You Can't Copy Your Way To Greatness
Quick show of hands if you’ve ever heard this in an off-site, Planning or Strategy meeting.
“We want to be the Apple of X”
“Can you give me a NIKE-style version of Y?”
The reference point is always the latest envogue organization, talked-about creative piece or Fast Company magazine article.
For a while the catch-phrase was “We’re the UBER of Z” but considering the recent departure of UBER’s CFO and their VP of Global Vehicle Programs, as well as a raft of scandals, the bloom has come off that particular corporate rose quite significantly.
Just to see how prevalent this particular scenario is, I turned to my old friend Google to run a few tests. In short I wanted to test my WWSJD or WWEMD hypothesis – “What Would Steve Jobs Do?” or “What Would Elon Musk Do?”
How to innovate like Apple returned 772,000 results.
How to innovate like Tesla, 1,510,000 results.
And the lowly shark? 396,000 results. Evidently I'm missing something here.
Interestingly, or amusingly, in those searches one of the top 5 results was an article written by Realtor.com - which speaks volumes IMHO.
Trust me, I get the appeal of trying to pries the wisdom of Jobs, Ives, Bezos, Buffet, Munger, Musk, Welch, Gates, or even Kalanick, free and leveraging that for your own organization. Who wouldn’t?
Truth is, you can’t.
One of my favourite thinkers on innovation Greg Satell frequently refers to this as “cargo cult” thinking which is such a wonderful metaphor. The term comes from reports following WW2 that certain South Pacific groups had constructed elaborate runways, airport structures and even fanciful outfits in an attempt to summon the god-like aircraft they’d seen drop supplies to the US Army during the war. Essentially these villagers were blindly mimicking behaviours and actions they’d witnessed and were (erroneously) concluding that they merely needed to do exactly the same and they too would reap the same rewards.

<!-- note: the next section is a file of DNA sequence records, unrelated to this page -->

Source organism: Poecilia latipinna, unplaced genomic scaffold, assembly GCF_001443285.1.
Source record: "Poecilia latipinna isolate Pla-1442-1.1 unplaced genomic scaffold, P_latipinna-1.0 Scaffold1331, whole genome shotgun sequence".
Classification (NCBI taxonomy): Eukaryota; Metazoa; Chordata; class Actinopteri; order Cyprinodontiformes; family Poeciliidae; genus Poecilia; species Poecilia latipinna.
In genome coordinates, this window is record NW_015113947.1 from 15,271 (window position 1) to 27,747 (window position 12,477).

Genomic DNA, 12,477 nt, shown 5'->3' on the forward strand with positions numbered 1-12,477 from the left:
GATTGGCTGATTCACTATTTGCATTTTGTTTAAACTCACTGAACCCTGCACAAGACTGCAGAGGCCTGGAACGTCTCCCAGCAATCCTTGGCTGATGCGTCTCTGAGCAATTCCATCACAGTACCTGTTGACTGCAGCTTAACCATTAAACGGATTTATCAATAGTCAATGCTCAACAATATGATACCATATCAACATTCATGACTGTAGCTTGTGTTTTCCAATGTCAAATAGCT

More recently I was discussing the very hot topic of how organizations can build an innovation culture with two of my favourite Kiwis Darren Levy and Neil McGregor. Their point, made in classically blunt New Zealand fashion, was that it was impossible. More to the point, there was no magical “innovation culture” that merely required a convenient 10 step process to manufacture and deploy. Quite simple your organization has the culture it has. Your role as leaders is to determine the aspects of your own unique culture that are impeding innovation from occurring and address those. It certainly wasn’t about doing what Apple does (or did when Steve Jobs returned) or printing off the top 10 secrets for entrepreneurial success.<